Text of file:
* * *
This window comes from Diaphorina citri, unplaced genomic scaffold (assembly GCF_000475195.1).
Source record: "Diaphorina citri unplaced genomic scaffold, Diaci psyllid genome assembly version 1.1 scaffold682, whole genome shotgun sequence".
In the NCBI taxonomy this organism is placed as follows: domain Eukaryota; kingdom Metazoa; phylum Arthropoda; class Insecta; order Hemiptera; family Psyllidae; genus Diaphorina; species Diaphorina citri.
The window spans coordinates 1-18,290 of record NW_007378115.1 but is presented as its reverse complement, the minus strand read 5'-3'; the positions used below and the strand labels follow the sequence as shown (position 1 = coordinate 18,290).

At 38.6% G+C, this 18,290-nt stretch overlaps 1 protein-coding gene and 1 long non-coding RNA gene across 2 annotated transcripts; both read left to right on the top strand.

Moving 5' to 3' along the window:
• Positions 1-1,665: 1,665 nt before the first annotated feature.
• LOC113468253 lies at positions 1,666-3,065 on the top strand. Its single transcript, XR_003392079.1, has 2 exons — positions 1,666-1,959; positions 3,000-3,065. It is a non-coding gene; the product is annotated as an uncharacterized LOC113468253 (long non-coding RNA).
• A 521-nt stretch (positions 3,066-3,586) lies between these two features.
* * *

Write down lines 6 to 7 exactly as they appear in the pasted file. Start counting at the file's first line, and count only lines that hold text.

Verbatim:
Moving 5' to 3' along the window:
• Positions 1-1,665: 1,665 nt before the first annotated feature.